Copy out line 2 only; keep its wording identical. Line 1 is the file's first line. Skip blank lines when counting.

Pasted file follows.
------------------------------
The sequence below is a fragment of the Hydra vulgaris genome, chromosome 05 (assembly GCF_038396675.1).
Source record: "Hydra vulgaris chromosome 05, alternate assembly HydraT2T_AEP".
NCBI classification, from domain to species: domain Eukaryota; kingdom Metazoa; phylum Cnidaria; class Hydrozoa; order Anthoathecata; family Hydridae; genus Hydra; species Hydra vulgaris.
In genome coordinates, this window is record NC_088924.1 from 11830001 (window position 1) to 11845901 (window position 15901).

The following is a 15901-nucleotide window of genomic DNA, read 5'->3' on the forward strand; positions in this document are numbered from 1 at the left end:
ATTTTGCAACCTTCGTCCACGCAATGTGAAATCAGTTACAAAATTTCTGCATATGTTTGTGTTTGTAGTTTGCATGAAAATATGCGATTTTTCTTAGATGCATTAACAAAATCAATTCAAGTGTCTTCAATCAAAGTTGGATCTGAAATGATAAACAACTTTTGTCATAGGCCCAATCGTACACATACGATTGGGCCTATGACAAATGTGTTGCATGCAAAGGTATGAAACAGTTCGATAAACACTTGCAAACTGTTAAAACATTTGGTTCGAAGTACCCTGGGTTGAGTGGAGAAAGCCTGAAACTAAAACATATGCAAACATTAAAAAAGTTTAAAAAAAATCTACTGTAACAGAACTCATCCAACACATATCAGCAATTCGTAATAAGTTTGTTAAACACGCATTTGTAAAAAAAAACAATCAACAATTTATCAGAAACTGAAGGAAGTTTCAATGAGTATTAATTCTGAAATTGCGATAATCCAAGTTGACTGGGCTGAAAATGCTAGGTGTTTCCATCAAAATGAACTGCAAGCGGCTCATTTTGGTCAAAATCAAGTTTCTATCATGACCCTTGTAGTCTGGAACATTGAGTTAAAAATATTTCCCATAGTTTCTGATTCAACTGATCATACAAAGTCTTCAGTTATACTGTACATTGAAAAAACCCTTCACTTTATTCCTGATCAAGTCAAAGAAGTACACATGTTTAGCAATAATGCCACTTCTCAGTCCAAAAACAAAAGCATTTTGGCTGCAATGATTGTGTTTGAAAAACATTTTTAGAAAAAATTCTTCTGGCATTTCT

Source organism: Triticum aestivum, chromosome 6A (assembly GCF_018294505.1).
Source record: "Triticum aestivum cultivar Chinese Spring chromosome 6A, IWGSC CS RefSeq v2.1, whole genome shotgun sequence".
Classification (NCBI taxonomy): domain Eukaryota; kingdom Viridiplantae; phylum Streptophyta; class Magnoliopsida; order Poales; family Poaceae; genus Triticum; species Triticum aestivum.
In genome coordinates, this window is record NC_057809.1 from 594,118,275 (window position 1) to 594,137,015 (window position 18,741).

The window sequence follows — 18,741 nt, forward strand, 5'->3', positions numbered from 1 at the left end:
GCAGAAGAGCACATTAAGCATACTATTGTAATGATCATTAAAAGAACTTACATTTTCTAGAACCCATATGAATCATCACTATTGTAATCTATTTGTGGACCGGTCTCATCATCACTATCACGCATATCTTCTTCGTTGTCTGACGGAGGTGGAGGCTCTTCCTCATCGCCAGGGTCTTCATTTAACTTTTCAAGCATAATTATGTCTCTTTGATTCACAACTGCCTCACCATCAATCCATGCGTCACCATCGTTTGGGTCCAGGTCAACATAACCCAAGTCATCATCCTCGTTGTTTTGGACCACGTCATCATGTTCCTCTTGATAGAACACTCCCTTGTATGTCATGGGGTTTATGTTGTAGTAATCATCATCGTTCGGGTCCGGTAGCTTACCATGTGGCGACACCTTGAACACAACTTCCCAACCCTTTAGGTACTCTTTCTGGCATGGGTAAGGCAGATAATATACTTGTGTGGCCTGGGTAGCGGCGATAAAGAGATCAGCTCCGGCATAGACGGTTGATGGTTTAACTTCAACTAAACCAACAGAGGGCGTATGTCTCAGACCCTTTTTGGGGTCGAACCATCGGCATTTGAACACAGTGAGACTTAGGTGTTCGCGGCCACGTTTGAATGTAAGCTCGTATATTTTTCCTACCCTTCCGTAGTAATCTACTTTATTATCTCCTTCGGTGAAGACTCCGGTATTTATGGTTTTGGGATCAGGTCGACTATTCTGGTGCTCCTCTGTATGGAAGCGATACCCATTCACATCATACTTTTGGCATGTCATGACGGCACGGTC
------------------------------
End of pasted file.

Source record: "Hydra vulgaris chromosome 05, alternate assembly HydraT2T_AEP".